decided: January 15, 1945.
THORNLEY ET AL.
COMMISSIONERS OF INTERNAL REVENUE.
Before GOODRICH and MCLAUGHLIN, Circuit Judges, and KALODNER, District Judge.
KALODNER, District Judge.
This is a petition to review the decision of the Tax Court. It involves a deficiency in income taxes for the year 1937. The petitioner was a member of a co-partnership trading as N. W. Ayer & Son, an advertising agency. On January 1, 1927, he held a 10% interest in the partnership. On May 1, 1929, the business and assets of the partnership were transferred to a corporation, N. W. Ayer & Son, Incorporated, pursuant to a contract between the partners and the newly-formed corporation, and thereupon the corporation's shares of stock were issued to the partners in proportion to their respective partnership interests. On January 4, 1937, the petitioner sold his stock in the corporation.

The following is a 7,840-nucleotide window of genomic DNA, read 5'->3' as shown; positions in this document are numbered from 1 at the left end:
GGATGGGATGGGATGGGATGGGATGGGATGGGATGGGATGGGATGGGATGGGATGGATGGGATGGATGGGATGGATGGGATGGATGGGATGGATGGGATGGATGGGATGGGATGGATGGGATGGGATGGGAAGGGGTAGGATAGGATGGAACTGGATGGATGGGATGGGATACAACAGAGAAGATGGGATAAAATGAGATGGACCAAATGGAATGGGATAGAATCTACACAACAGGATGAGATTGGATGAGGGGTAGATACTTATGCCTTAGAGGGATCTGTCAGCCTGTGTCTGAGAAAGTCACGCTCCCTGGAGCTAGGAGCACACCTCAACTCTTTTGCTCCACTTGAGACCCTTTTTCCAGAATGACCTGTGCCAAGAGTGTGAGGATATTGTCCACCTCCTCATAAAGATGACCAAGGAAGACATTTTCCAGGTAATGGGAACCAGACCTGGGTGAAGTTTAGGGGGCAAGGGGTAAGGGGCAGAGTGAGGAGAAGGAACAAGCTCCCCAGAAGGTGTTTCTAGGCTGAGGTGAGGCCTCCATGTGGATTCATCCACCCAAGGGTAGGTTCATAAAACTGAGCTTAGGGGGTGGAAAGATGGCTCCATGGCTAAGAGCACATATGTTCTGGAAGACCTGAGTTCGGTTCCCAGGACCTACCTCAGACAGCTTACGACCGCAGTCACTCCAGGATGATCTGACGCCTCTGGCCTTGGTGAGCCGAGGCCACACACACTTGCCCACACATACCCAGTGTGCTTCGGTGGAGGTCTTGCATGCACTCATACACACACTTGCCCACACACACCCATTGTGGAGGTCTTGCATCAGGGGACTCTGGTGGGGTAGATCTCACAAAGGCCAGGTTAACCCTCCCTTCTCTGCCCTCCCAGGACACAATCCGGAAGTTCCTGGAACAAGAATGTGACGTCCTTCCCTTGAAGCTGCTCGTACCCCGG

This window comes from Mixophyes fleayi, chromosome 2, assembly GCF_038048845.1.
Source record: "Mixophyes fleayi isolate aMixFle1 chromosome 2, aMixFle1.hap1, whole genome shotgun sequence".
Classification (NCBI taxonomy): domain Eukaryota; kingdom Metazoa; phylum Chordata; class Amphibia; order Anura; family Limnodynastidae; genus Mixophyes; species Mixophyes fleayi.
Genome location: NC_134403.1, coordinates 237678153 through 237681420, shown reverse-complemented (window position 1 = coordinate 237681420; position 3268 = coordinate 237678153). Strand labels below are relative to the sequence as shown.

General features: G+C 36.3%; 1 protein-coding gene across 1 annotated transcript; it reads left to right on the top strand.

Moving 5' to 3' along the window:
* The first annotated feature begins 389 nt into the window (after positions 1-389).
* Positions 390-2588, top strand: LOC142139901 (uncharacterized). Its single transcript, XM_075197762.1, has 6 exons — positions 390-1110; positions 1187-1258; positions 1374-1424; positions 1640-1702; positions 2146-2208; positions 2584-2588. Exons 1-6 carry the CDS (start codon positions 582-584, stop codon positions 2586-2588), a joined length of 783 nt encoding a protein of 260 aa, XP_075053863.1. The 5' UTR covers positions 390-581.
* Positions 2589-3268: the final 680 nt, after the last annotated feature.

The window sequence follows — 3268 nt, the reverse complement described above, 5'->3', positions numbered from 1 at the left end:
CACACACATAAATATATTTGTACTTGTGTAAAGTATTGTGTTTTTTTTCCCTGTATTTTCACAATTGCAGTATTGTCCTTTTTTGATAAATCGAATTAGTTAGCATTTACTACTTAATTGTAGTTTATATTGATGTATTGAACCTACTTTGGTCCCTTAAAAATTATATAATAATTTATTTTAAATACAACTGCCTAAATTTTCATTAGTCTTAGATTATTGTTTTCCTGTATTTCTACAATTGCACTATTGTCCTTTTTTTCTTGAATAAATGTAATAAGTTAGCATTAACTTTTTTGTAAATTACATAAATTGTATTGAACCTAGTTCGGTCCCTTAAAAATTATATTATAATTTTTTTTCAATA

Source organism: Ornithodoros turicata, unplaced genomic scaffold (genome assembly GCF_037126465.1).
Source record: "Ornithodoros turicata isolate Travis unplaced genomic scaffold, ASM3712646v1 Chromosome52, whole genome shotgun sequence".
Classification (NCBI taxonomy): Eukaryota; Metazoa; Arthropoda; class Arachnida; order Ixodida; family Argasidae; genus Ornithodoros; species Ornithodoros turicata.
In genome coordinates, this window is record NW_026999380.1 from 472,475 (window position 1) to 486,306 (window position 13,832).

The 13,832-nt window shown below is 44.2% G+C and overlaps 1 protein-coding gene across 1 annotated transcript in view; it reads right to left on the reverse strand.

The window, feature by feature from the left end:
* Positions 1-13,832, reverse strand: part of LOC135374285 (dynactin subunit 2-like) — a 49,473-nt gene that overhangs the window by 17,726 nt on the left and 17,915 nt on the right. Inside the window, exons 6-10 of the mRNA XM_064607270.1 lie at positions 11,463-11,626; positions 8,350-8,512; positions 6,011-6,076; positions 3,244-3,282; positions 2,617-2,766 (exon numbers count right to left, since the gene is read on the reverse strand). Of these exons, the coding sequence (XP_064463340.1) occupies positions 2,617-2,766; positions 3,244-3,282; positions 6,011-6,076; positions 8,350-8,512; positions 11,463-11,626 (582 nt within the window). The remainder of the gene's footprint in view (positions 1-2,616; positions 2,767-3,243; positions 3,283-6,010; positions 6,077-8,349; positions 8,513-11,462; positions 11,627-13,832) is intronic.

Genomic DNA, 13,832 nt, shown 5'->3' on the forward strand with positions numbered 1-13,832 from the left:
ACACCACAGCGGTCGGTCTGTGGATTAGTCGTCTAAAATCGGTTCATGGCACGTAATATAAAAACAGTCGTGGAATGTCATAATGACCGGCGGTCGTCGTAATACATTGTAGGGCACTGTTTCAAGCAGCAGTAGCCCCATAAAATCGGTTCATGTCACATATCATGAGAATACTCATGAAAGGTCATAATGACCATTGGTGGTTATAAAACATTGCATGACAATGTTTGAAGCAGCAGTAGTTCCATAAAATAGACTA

It is agreed that under the provisions of the Revenue Act of 1928, 26 U.S. C.A. Int. Rev. Acts, page 351 et seq., no gain or loss was recognized from the exchange on May 1, 1929, and that the corporate stock received from the exchange takes the same base as the partnership interests. Accordingly the petitioner was entitled, under Section 117(c) (1) of the Revenue Act of 1936, 26 U.S.C.A. Int. Rev. Acts, page 874, to tack onto the period during which he held the stock the additional period during which he had held the property exchanged for the stock. Thus, as in Kessler v. United States, 3 Cir., 124 F.2d 152, 154, where the taxpayer was also first a partner in N. W. Ayer & Son and then a stockholder in N. W. Ayer & Son, Incorporated, the single question here is "What was the property exchanged?Was it the petitioner's partnership interest, as he contends, or was it his interest in the assets of the partnership, as the government urges?"*fn1 The answer must be found in the available records chronicling the transaction.
The facts as found by the Tax Court, are substantially as follows. 2 T.C. 220.